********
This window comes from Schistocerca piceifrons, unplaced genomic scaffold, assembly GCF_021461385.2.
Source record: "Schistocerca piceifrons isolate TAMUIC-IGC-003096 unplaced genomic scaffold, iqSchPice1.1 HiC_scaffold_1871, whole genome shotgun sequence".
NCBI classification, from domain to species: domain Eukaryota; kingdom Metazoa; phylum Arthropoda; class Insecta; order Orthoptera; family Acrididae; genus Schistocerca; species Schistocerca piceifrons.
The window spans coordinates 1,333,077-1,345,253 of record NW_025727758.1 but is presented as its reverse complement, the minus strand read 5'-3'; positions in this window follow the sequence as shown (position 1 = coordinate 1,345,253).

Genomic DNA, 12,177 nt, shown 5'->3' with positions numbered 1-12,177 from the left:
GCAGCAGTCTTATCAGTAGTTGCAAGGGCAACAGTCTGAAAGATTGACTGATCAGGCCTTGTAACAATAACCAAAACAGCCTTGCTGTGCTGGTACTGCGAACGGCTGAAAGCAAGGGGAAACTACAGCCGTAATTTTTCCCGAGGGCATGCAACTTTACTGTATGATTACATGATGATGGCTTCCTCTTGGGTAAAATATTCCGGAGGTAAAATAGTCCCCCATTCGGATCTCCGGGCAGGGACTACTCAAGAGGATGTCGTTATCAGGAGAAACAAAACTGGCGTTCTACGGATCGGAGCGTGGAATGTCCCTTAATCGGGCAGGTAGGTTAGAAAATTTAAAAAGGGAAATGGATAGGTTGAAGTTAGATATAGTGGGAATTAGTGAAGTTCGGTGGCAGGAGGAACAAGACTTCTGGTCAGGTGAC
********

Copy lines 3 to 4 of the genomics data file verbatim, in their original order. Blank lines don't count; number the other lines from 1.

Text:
NCBI classification, from domain to species: domain Eukaryota; kingdom Metazoa; phylum Arthropoda; class Insecta; order Orthoptera; family Acrididae; genus Schistocerca; species Schistocerca piceifrons.
The window spans coordinates 1,333,077-1,345,253 of record NW_025727758.1 but is presented as its reverse complement, the minus strand read 5'-3'; positions in this window follow the sequence as shown (position 1 = coordinate 1,345,253).